Dan Russo Interview Transcript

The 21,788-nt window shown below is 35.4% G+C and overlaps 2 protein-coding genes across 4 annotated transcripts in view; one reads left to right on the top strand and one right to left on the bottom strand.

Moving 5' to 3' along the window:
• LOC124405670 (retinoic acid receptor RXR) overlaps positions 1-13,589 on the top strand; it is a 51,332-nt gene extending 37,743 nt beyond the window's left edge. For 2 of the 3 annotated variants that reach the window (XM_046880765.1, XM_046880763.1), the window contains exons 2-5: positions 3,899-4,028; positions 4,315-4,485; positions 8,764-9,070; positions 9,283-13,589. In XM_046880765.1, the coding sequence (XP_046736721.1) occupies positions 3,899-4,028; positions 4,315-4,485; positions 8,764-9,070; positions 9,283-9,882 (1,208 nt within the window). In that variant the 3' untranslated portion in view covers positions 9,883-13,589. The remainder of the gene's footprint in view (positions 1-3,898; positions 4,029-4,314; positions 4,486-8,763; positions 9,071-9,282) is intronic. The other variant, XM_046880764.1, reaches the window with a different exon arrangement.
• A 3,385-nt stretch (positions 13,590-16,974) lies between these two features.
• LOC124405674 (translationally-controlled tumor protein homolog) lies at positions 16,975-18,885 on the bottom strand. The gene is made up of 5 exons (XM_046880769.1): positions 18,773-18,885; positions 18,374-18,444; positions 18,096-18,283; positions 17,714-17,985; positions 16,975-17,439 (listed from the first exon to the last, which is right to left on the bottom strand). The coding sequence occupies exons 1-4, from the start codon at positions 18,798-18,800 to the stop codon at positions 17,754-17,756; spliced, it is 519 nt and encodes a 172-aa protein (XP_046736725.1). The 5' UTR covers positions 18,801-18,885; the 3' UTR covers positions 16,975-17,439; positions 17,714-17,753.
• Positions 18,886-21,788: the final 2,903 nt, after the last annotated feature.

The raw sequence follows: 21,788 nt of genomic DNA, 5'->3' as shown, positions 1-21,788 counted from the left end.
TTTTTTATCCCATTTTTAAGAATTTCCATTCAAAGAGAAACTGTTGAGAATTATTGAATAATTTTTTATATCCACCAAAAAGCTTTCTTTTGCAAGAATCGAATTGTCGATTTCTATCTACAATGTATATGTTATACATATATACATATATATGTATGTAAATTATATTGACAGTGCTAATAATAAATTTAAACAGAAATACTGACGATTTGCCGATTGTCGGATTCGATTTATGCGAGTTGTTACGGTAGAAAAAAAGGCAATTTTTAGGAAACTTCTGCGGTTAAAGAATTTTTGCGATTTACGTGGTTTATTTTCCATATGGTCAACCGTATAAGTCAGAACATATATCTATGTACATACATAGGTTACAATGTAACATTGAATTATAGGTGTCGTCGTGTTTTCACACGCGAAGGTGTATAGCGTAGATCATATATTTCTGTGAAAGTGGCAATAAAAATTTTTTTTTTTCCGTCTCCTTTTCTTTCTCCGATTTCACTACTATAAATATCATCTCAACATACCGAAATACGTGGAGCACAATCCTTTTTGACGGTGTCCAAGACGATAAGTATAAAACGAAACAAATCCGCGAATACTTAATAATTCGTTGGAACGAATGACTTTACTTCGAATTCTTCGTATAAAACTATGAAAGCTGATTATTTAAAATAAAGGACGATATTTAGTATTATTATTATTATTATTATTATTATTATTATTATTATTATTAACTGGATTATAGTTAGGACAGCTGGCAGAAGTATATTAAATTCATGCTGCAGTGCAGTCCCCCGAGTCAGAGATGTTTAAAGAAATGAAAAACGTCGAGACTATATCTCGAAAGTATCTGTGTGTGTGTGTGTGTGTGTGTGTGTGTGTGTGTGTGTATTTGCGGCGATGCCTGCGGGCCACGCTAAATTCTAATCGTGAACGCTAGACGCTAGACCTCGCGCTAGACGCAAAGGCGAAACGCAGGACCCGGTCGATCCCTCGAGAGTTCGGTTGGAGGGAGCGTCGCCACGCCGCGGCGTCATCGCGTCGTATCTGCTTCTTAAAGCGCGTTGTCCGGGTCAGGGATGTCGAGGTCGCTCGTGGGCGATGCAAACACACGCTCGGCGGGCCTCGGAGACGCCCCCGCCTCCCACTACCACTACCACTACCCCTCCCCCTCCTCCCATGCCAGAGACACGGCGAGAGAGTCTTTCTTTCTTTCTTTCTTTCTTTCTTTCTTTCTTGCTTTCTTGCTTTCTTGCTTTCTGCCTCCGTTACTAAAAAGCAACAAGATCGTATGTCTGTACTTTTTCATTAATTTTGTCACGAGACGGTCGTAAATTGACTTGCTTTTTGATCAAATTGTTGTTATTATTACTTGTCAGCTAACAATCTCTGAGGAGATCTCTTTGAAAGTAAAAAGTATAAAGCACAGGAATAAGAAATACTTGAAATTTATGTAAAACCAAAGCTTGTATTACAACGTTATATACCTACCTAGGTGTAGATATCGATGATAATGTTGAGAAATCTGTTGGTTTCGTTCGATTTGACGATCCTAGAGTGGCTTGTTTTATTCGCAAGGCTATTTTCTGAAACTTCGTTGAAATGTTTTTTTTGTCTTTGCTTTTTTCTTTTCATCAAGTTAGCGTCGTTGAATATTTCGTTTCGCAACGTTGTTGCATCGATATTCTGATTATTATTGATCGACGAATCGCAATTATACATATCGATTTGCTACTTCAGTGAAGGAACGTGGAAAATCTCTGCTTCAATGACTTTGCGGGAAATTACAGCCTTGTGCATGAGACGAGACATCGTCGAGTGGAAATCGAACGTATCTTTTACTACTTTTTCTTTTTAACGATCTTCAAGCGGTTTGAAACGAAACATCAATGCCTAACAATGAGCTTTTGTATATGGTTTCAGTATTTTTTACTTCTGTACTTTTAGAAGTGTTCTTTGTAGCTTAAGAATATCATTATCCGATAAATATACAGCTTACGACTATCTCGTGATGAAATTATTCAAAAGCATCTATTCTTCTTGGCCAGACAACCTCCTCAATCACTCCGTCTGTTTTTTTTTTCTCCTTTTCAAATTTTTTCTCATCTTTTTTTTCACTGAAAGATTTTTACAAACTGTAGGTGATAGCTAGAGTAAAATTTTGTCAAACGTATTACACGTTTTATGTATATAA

MATT JACOBSON: Ok, and just as a start, can you give me the kind of the thumbnail biographical sketch -- just who you are, and where you're from, and what you've, kind of, where you work and what you've done with your life. DAN RUSSO: I was born in West Warwick, Rhode Island. Spent my childhood years in Madison, Connecticut. Went to college in Boston at Boston University, studied accounting and finance. Spent the early part of my career in the retail industry, in the apparel manufacturing industry. Spent the subsequent years working Wall Street, initially at [ _____ ] and [ _____ ] in an equity research capacity as their sell-side broker-dealers. I then moved to a hedge fund environment, and I worked there for the past, roughly 10 years, at [ _____ ] and at [ _____ ]. MJ: OK. Now. DR: I'm married, I have two children that are now 14 and 15, and I live on the Upper West Side of Manhattan. MJ: And you are how old yourself? DR: 41. MJ: 41, OK. MJ: Everyone I've talked to can agree that this is a kind of extraordinary moment in American history, although what people mean by that can vary quite a bit. So when I talk about our current moment, can you just tell me kind of what resonates for you? What do you think that phrase means here in the fall of 2009? DR: Sure, I think, well, first off it means that we have our first African American president. Second off, I think it means that we are at a very crucial point in our global decision on how to manage global warming and our planet and the environment. And then I also think we are at an interesting point nationally with respect to our economy, with the United States being the engine of growth for the world. With the United States being the engine of consumption for the world, and how that growth and consumption provided for a certain employment level and standard of living that I think is in jeopardy on some level. And I also think there is another thing going on which is this dramatic bifurcation in socioeconomic classes that took place over the last 10 years kind of coming to boil in light of the terrible financial crisis that ensued in 2008. MJ: OK. Well, I want to come back to Obama, because there's a lot to talk about there. But let's start with the financial crisis. You were in -- if not unique position at least kind of a specialized position to see it and watch it. Can you tell me kind of what those crucial months, going about just about a year ago now, what those months looked like from your office? DR: Sure. I would say that the most senior level, well-respected, most thoughtful, and conceivably the most financially successful group of people who were, for all intents and purposes, in charge of running the global financial system from New York, and through the broker-dealer network in New York, were many days, completely 100% confused, upside-down, uncertain, and panicked. Because all of the things that they had relied on as their guideposts or their road map for the way that various metrics went together, markets went together, liquidity ensued, was out the window. Nothing made sense, and it didn't make sense anymore because we had basically over-cooked the system, and people had to come to the realization that we had over-cooked the system. And the solution-- MJ: Can you say what you mean by over-cooked? DR: Sure. The amount of money that was lent by financial institutions to homeowners, and then effectively re-sold, and lent against again, and then re-sold, and lent against again was well, well, well beyond any one person or one organization's scope and understanding. And that proliferation of credit, and the proliferation of institutional marketable securities that went along with all of that credit issuance was such a large figure that the underlying quality that supported all of that lending was much lower than the agencies which were in business to rate that quality, and the investors who were in business to own those securities ever believed it could be. So, in fact, you had a system that was built around lending money to people who were not in a position to ever pay it back, and the asset that secured that loan was nowhere near, had the value, that it was given when the loan was made. And that loan had tentacles that just spread throughout the system in many different ways, shapes and forms. So that when the actual mortgage payments stopped being made by a certain percentage of the population in the United States, all of the lending that had taken place against those loans and assets caused a default and kind of a cataclysm of liquidity demand that the system could not meet. MJ: For most laymen, the kind of "oh shit moment" was the day that Lehman Brothers ended up on the front page of the New York Times. From being on the inside, do you remember-- DR: I think the "oh shit moment" was way before that. MJ: Yeah, I figured. So, can you talk about that. I mean, what were the signs? Or can you even, not just kind of in metrics, what were the signs, although I'm interested in that, but even more vividly, do you remember the moment that you saw something on your computer screen or you heard a piece of news that made you realize that the world was about to turn? DR: Yeah. For me, I mean, I think the stock market's behavior really starting in the second half of 2008 was clearly discounting something pretty terrible to come. And I think when I started to see global market -- I mean it wasn't just New York. It was New York, it was the Hang Seng, it was the FTSE, it was London, it was Hong Kong, it was South America. I mean there was this concerted sell-off in worldwide equity markets and credit markets. You realized that everybody was running for the door at the same time. And that started before Bear and before Lehman, and that was a large part of the reason I think why those two institutions ended up going away. So I guess the oh shit -- look, the "oh shit moment" for me was when I sat down and looked at the amount of loans, mortgage loans, that had to be refinanced between August and October of 2008 that had been issued four and five and six and nine years prior, that had all basically come to the point where the adjustable part of that mortgage would ratchet up to a interest rate level that no human being could ever pay against that level of asset, I think everyone realized that there's just no way we can ever get this amount of -- we can't get this much, you know, liquidity through the eye of the needle. That probably started to become evident early in 2008 -- even late 2007. MJ: And probably in kind of common knowledge within the circles of the people who do the kind of work that you do. DR: Absolutely. MJ: Was it talked about? DR: All the time. It was written in research, it was discussed over lunches and dinners and conferences. Yes, there's no doubt. Goldman Sachs would be kind of the mouth piece in terms of delivering large, well thought out research pieces which outlined how this was, in effect, a situation that was untenable for the whole globe. They started buying what was insurance against the future problem that was going to ensue. It was AIG who decided to write that insurance policy, which had a huge kind of impact on the world, subsequent to the fallout. MJ: Has your interpretation of what went wrong changed in the past year and a quarter or what ever it's been? DR: No. No. I mean it's really interesting. At the most simplistic level, it was greed run amok, and that's really, really what it was. But it wasn't one person's greed, it was the collective greed. It was the appraiser of the home that said the home was worth more than it was worth. It was the mortgage broker who gave the homeowner a mortgage option that enabled them to basically not have any payments or to have very, very low payments for the first one, two, three or five years of the loan. It was the homeowner who wanted to be in a home that probably cost more on a legitimate basis to finance than they could afford. It was municipal funds in foreign countries who wanted to generate more yield return for their pension holders and for their retirement accounts, and they were willing to buy securities that they didn't do as much due diligence on as they probably should have so that they could get a higher yield. It was absolutely 100% the investment banks who were generating enormous fees to package together all of these mortgage loans and sell them off to these municipalities, pensions, investments, retirement accounts, and they didn't own the paper subsequent to selling it off. So they were just consumed with the fees that they were generating for doing it. And it was the Fed, and it was the U.S. Treasury who were seeing enormous capital gains. And the capital gains were generating enormous short-term income, which was generating incremental income tax dollars, which was fueling incremental government spending, which was a huge part of the problem. So, everybody on some level -- not everybody, but many, many people, many, many different constituents were culpable. MJ: How do you understand the development of that situation? I mean it sounds like you're describing a kind of culture of over-grasping and over-reaching in these particular institutions or industries. DR: It goes back. Look, Bill Clinton overturned a law that had been on the books for 200 years prior to him, which was called Glass-Steagall. And basically, that limited the power of a broker-dealer, and left certain powers for financing, lending to the banks. When Goldman Sachs convinced Bill Clinton and all the constituents that went with that to overturn Glass-Steagall, they basically put a culture of manufactured fee generation in control of the financial destiny of the world. And that culture is about manufacturing fees at any expense It's a little simplistic after the fact to look at that culture and say, oh, God, how dare you do this, when, in fact, they never made any bones about what their 100% commercial intentions were. And there were no checks and balances within these organizations, they weren't built that way. So, I don't know, I guess your question is where did it start and why. It goes back to that. It was definitely about there were regulations and in the process of de-regulating finance, and the process of de-regulating the economy, which happened, you know, for the last 12 years, because we as a nation subscribe to the notion that less regulation and more free markets are a good thing 100% of the time for 100% of the people. It was one of our "oh shit moments" in terms of what the other side of that is. MJ: How come you never hear about Clinton in this whole, the kind of de-regulation saga. It's always taken back to Reagan, and I know that there are reasons for that. But how come, I mean the law-- DR: Because I think it's not consistent with what are "Democratic" platforms. I think the perception is that Republicans and people like Reagan and Bush were very much more proponents of free markets and lower taxes and just protecting the rich, which would imply those things. And I think that that's a definite misconception. MJ: OK, well, I think there's a fork here in the road in my own thinking, and I'm going to try to be able to cover both paths. The first has to do with in light of what you just said, how are you feeling about the bailout policies that we've seen in the last year? DR: I feel great about the fact that we did not become a Weimar Republic. We did not let ourselves go off the cliff, so to speak. We did not allow what happened, you know, whatever in '29 to happen again. I feel like it was hasty. I feel like there were people controlling the distribution and the structure of the bailout that may not, and I don't know if they did not, but they may not have had all of the right constituents and all the attentions. I think that many of the things that we ultimately want to get from the bailout, which is less "too big to fail," more oversight, less greed driving the system. I'm not sure we're going to get that from this bailout. I think there's a pretty big chasm between what Wall Street's perception and goals are, and Washington's perceptions and goals are, and I think they come together because of politics, but I don't necessarily think that, and I have not yet seen where there's that many people in Washington who are completely in sync with the realities of the capital markets the way that they're structured today. MJ: Can you elaborate on that? Can you say just if there's this kind of clash of understandings between Washington and Wall Street, what are the kind of basic views at stake here? DR: Well, I think that there's disdain right now from Washington and from a lot of Americans about the amount of wealth that was created on Wall Street, and the ramifications that the creation of that wealth had for many people who didn't get to participate. And I completely sympathize with that, I completely understand where those people are coming from. And I think that is probably the single biggest divide, because there are many people on Wall Street that might acknowledge that, but that have no legitimate intention of creating a situation that's dramatically different than the one that got them here. And I don't think it's the fact that people are bad by nature. I don't think that at all. I just think that people are Darwinian a little bit, and they're also self-serving, and they're also going to protect what they've built. And I think that it's too complicated for anyone to just say, OK, stop doing this, now do this. MJ: Right. The thing you'll hear kind of at street level among people, all sorts of people, who are outside of financial institutions, and I'm talking about people who are postal workers or college professors and anything between. But from the outside there's this impression that Wall Street is incredibly cynical, and that especially when it comes to the issues -- well, the kinds of things that have been on the front pages-- things like the CEO bonuses and those kinds of things. From where you sit, can you talk about the issue of cynicism on Wall Street? Because I imagine that it looks very different. DR: Yeah, I don't think that you can throw a blanket over this whole industry and all the really bright and decent people that are working in this industry, even at the highest levels, and say you're cynical. Because so many people are helping create and foster productivity, whether that's domestic productivity, international productivity, or just generally speaking are helping foster productivity. I mean in order to be an investor, you have to bet on a positive outcome the majority of the time. I mean most people are long biased, are longer term, are discounting a future outcome that's better than the outcome today. And that inherently is an optimistic point of view -- Warren Buffett bought Burlington Sante Fe. He said, this is a huge bet on America. So, I don't think they're cynical. I think there is a perception on Wall Street that power resides where the wealth is created, and that wealth is probably not going to get displaced dramatically, and as a result of that, power will continue to reside there. And wealth and power have a tendency of minding the store for themselves. And I do think that absolute power corrupts absolutely. I think if that whole notion of believing that the people with power and wealth, and the organizations and the institutions with power and wealth, will continue to perpetuate themselves, if that's cynical, then I guess that is consistent with cynicism. MJ: OK. A minute ago I said there was a fork in the road. I want to go back to that and kind of trace out one of the other paths, which is so for some number of months you've spent -- well, tell me a little bit about the circumstances of your work -- the work that you do. Are you most the time it's you and your computer? Are you most of the time with other people? Are you in meetings? How do you spend your time? DR: I would say my time is divided three ways. A third of my time is spent meeting with people who are involved with running businesses. And most of the businesses that they run are in the kind of consumer sector. So, they might operate a hotel, they might operate a department store, they might operate a restaurant franchise. So that's a third of my time. A third of my time is spent doing private primary due diligence, and it might be spent with one or two other people or three other people, but it's spent doing financial statement analysis. It's spent reading, it's spent just doing due diligence. Then the other third of my time is spent legitimately thinking about what investments make specific sense relative to those meetings and to that due diligence, and then to constructing this portfolio or this investment mosaic so that I can somehow generate a return from the other two things that I've done. MJ: Can you say -- kind of leaving behind the world that we've been talking about, which is the world of the metrics and policies and the big numbers, and just going to the kind of lived experience of you and your office and your colleagues and the people you come in contact with. Can you just talk about on a day-to-day level, how this period that we're talking about, the period since the onset of the economic crisis, how has that been different, or how does it feel in day-to-day experience to be in this kind of environment? And then how does it register with you? What are the ways that you notice it? DR: I think there's been a little bit of a cycle to it. So if you kind of went back to the beginning, whether it was late 2007, early mid-2008, I would say that there was disbelief, there was panic, there was shock, there was denial, there was anger. I mean, all of these emotions that take place when there's tragedy or loss. And it didn't matter how steeped in experience the person was, it didn't matter how wealthy that person was, it didn't matter how grounded or thoughtful. I mean generally speaking, most people, if they didn't outwardly panic, they panicked on the inside. They did things and said things and felt things and thought things that they were really not used to feeling, thinking or seeing. I think that that cycled a little bit. Because markets do gyrate -- they overshoot on both sides. And I think that there's been some -- not some -- I definitely know that there's been this relief that in a sense, the worst of it, whether it was February of 2009 or whether it was October 2008, the worst of it was an overshot, and there's a better than 50% chance, and maybe it's much higher probably than that, that we're probably not going off the cliff and we're probably not going to get into a situation that was, at that point in time, most feared. So, I guess the day-to-day, most people who did what I do had no idea what the future held for them. You kind of took a population of people who were very in control of their destiny, and were, on a relative basis, some of the highest compensated, well thought of industry folks, and you basically said everything that you thought you knew you don't know anymore, and everything that you took for granted and believed to be true about your, at least your career -- not anything else, but at least your career -- and our financial system, you better question it. So, that's a big deal. That's a big deal. And the subsequent fallout was huge. So many people couldn't take the stress and that manifested itself in a lot of different ways. I mean there were definitely folks who just couldn't deal when Bear Stearns went away and they lost everything they had in the world and they chose to do things really, really sad and dramatic. And then there were people who found new fields of interest and used the time to move on to other careers because they had had enough experience or they, frankly, just didn't like it any more. And then there were people that were forced out, and then there were people that were shut down. And this global mad rush for liquidity, people went and took money back anywhere they could. So even people who had managed their affairs properly saw some of this downturn coming, discounted in their portfolio structure, discounted in their business, they lost out too. MJ: What's the most surprising thing you've seen? I mean of all of these different reactions. DR: I think I'm most surprised about is the amount of money that Goldman Sachs has just made in the most recent quarter. And the fact that the system worked the way that it did in order to position them to get incrementally more income and wealth, and to have incrementally more market share through the process. I don't want to just say-- it's not just Goldman Sachs. I guess you could say similar things about the top ten large hedge funds, or the top -- and JP Morgan, for all intensive purposes, is in a similar situation. But I think the thing that I'm most surprised at is that Hank Paulson was driving the bus with respect to the bailout, and that AIG made good on the CDS to Goldman. And Goldman took TARP, didn't go away, paid back TARP quickly, and just had one of the best quarters in the history of the business and now is solely focused on trying to find a way to distribute all that money to, you know, five dozen people, which is a little bit disheartening in light of everything that transpired. MJ: Yeah. So, what are the lessons here? I mean, maybe not what's the moral here -- I kind of get that. But what are the lessons in terms of-- DR: I don't know. I mean look, capitalism in one sense is exactly what just happened. I mean, that is, like it or not you can't-- You can't like some of it and then not like some of it. That's the problem. So, I'm not smart enough to know what the lessons are. MJ: Well, let me put it this way. I mean I'm not rephrasing, I'm shifting. How has your own view of capitalism developed and shifted and changed and evolved over the years that you've been in this industry? DR: As I've gotten older in the business, I have come to realize more and more, so the concept has been reinforced, that -- and this isn't just true for broker-dealers and investment banks. This is really just true in capitalism and in business that scale is something that enables an organization to benefit dramatically, if it's managed a certain way. That holds true for global businesses that distribute diapers, it holds true for global businesses that distribute internet search, it holds true for businesses that distribute alcohol. And you can't underestimate the amount of people who will lobby for something and who will help make something happen if there is a commercial benefit, regardless of whether or not that is the right thing, the greater good, or the fair thing. I don't know if that means I'm cynical, but I guess it reinforces the notion that hard work is a huge, huge driver of success. But recognize the structure of the playing field, which is that scale and profit and that drives the bus. MJ: Well, this might be a perfect way to segue back to where we started, which was the first thing you said, in defining the moment we're in was the election of Barack Obama. Can you talk a little bit about first of all, why you lead with that? What does his election mean to you? And also how has that looked from your office? DR: What it means to me is that I think that the election of Barack Obama in some respects was a response by people to I think what I've just outlined, which is a level of national cynicism, a level of national displeasure with the forces that create some of these inequities. Having said that, I don't know if any administration, any person, or if this person, is in a position to change these things. And I'm not sure I'm smart enough or convinced that these things should, in fact, be changed by government. It's a slippery slope because if you take away free market and you take away people's ability to prosper and you start governing income of corporations and people and distribution of income and the way people spend their money, I think that it is very, very curious and probably inconsistent with what people perceive to be America. And these are really, it's just all stuff that's a little bit too confusing for me. But I'm not sure that this Administration isn't as political as any administration before it. There are probably many things about the negatives of some of the issues that I may have mentioned tonight that they would agree with, but you just can't, I don't know that there's an easy way to fix it. MJ: Has your perception of Obama changed over this-- DR: It has. Yeah, it has. MJ: OK. Can you just describe how and maybe the stages that you've gone through in your own thinking about him as a leader? DR: Sure. Initially I thought he was naive on a number of fronts, and that his administration was naive. And then I came to believe that he's extremely bright and extremely capable of surrounding himself with people who will educate him on many, many complicated issues, so that he can try to approach those complicated issues as best he can. And then I found him to be somewhat decisive in the way that he managed complicated issues. And, as time goes by, I've come to find him as concerned, if not more concerned than any of his predecessors, about getting re-elected, and that takes him a little bit away from his ability to always make the right decision relative to what I would assume he believed. And I think as time goes on, he's starting to become a little bit more of a politician. And I also would add that I think that his assumption that productivity, income and prosperity should be funneled down, regardless of desire, interest, support, productivity. I think that that over time has surprised me as well. I don't know. MJ: Well, so let's go back to primary season, election season about a year ago. At that time, how were you seeing him, and at that moment, if you can kind of erase-- DR: I saw Obama as someone who was in a unique position to harness all of this desire, and kind of harness all of this dissatisfaction, and use it to make some changes that weren't all socioeconomic. That were as much about getting us out of a war, and were as much about creating a system that was fair and protected the tenets of capitalism. So, I was enthusiastic, for sure. MJ: Were you -- I won't say alone, but-- DR: Oh, I would say that I was probably not in the majority within my professional setting. I think there were a lot of people, though, who wanted someone who was intelligent and thoughtful, regardless of what party they were in. I think that the experience had been so bad in the second term of George Bush, that people realized that they needed someone who was thoughtful. And even if they didn't always agree with every answer, that that was probably OK. MJ: You said that you see Obama already as being consumed with thinking about the next election-- DR: No, I mean there's an appearance of that. I don't know if -- look, I'm probably not in a position to say he is, and that, in fact, could not be the case, but there's the appearance that he's consumed with certain things that -- there are parts of Obama that are the exact same as all the people who came before him, and maybe that is just the nature of what you have to do to do this job and to get this job. So, I'm just not sure. MJ: Somebody once said, anybody who shows interest in the job should be disqualified because of that. Which may be so. Is there anything that you feel we should have talked about that we haven't? DR: No. Look, I think the fact that there is increasing amount of homelessness, an increasing amount of families going without food, an increasing amount of poverty at home, and that there is this continued bifurcation, I think that was, it's a by-product of an administration and a couple of administrations that probably over-protected one constituency for another. But I'm also not sure that that's not just the natural process of global growth. I mean you could sit back and argue about the fact that in other countries around the world, millions and millions of people have been living below the poverty line at a certain lifestyle for years and years and years and years, and as those countries start to come up the economic curve, that some of that, in effect, displaces the status quo in first world countries. I guess I'm not sure about all this. I'm kind of watching it and learning it as we go, and I don't like a lot of what I see, and it makes me feel like we should be doing something. But I mean I think we're just at a very, very interesting point on so many levels. I think that the way that industries are changing -- we didn't really talk about that. I mean you are displacing huge, huge industries, whether it's the auto industry, or at some point you made displace the music industry, or at some point you may displace the network TV industry, you're displacing movies. I mean the way the content's distributed, the way it's consumed. There's so many different things that, you know, I guess you could just say that this is Darwinism at work, and people who get it and people who've developed business models that capitalize on this new environment, whether they're from South America or China or Japan or the United States, it almost doesn't matter because the fields now level in terms of exploiting some of those business opportunities, capitals agnostic, that amidst all of this you have had some significant progress too. So it's hard to figure it all out. And we also didn't really talk about -- I mean it strikes me like a single largest issue facing all of us is the fact that we have this problem of global warming. I mean I think there's a lot of studies and there's a lot of people writing on it, there's a lot of people talking about it. And there's nations that are up in arms, and there's meetings going on in Copenhagen. But there's very little progress. And I guess that's the other thing that's hugely surprising to me. And it's commercial, it's not moral. It's not being managed as an ethical issue or a moral issue, it's being managed as a commercial issue, whereas countries are saying well, you're a first world country and you created a lot of this. Now my cattle are dying, I'm a third world country, you should be making restitution. And the first world country's saying I'm not going to make restitution, and you start doing this and I'll start doing this, and it's a quid pro quo that's getting us nowhere. It's just, it's classic but it's confusing. Anyway, that's more of a side bar. MJ: Well, but it opens up a couple of questions. One is -- I mean I was interested in what you said about capitalism as agnostic. Do you think that, is the nation state obsolete? DR: I don't know. I mean, I think for things like security, and I think for things like municipal necessities -- zoning, planning, transportation, garbage, and things like that. I think you need the nation state. So I don't think so. I think there's been way more evolution with respect to commercialization and industry, and then there's been evolution of the system that manages it. I think if you looked at all the agencies that the government set up, so many of them are the exact same agencies that they operated with 20, 30, 70, 200 years ago, and they're obsolete. So, whether it's a nation state is -- I don't know the word you used -- it's more of just there's some obsolescence that's happened that we kind of need to figure it out. But on the flip side, it's so unbelievably expensive to figure this out, while at the same time keeping in place all these regulatory bodies that are already there. You could make the same case that many of these government agencies and many of the spending that goes on through the government is just as backward and as confused and as misaligned as some of the stuff that we were criticizing going on on Wall Street. MJ: OK, last question. What do you think is the biggest thing that's changed in your lifetime? DR: The biggest thing that's changed in my lifetime is the digitization of all content and the way that people communicate, socialize, and receive and distribute content. So, it goes to the way people live their lives. That's absolutely 100% been a change that took place from the time I was, I want to say 18 until the time I'm 41. All of that change has happened inside of that period of time. And it's as significant of a change that any change that took place, it appears to me, the 500 years before. MJ: What are some of the ramifications -- both for better or for ill-- that you see attached to those changes? DR: Well, for better, it's absolutely the speed at which information travels. The ability of the United States to turn a lot of that change into industry and jobs and prosperity. And some would argue that it's led to a richer life for a lot of people, whether it's -- I'm sure that people make that argument. I mean I find that argument a little bit two-sided, because you could look back and you could have read the Odyssey by Homer back then or you could read the Odyssey by Homer now-- I mean certain things that are classic remain classic and literature's literature. And the things that we learned back then and the lessons we learned back then are no different. I think the things that are negative are the way that young people socialize today. I don't like it. MJ: You say that only because you're a father. DR: I know. I don't really like it, I don't really think it's healthy. The whole idea of actually picking up a phone and talking to someone and having an at-length conversation is reduced. MJ: To 140 characters. DR: Yeah. Because that's what fits in a text message. So I mean I think there's that. I also think that the way that people consume their media, and I think that the interest that people have in certain media content is, it's ridiculous. And that's total opinion. That's just me. That's an editorialization. MJ: What's an example of something ridiculous? DR: The balloon thing. [The 24-hour new cycle had recently been dominated by a false story about a young boy being whisked away in a weather balloon.]  Or something like that. Or the fact that Paris Hilton boyfriend's strangling her in her limousine on Halloween. I shouldn't know that. I don't want to know that. So, I just find the way that information is distributed. And the outlets that are willing to distribute anything now, versus some period in history where there was some respect for what was true news, hyperbole, what was gossip -- there's no filter anymore because everything is about eyeballs. MJ: And if they can't fact check it, they report what someone else has reported. DR: So, I think that that's a real down side to some of what we've gone through. MJ: Well, thank you very much. DR: No problem.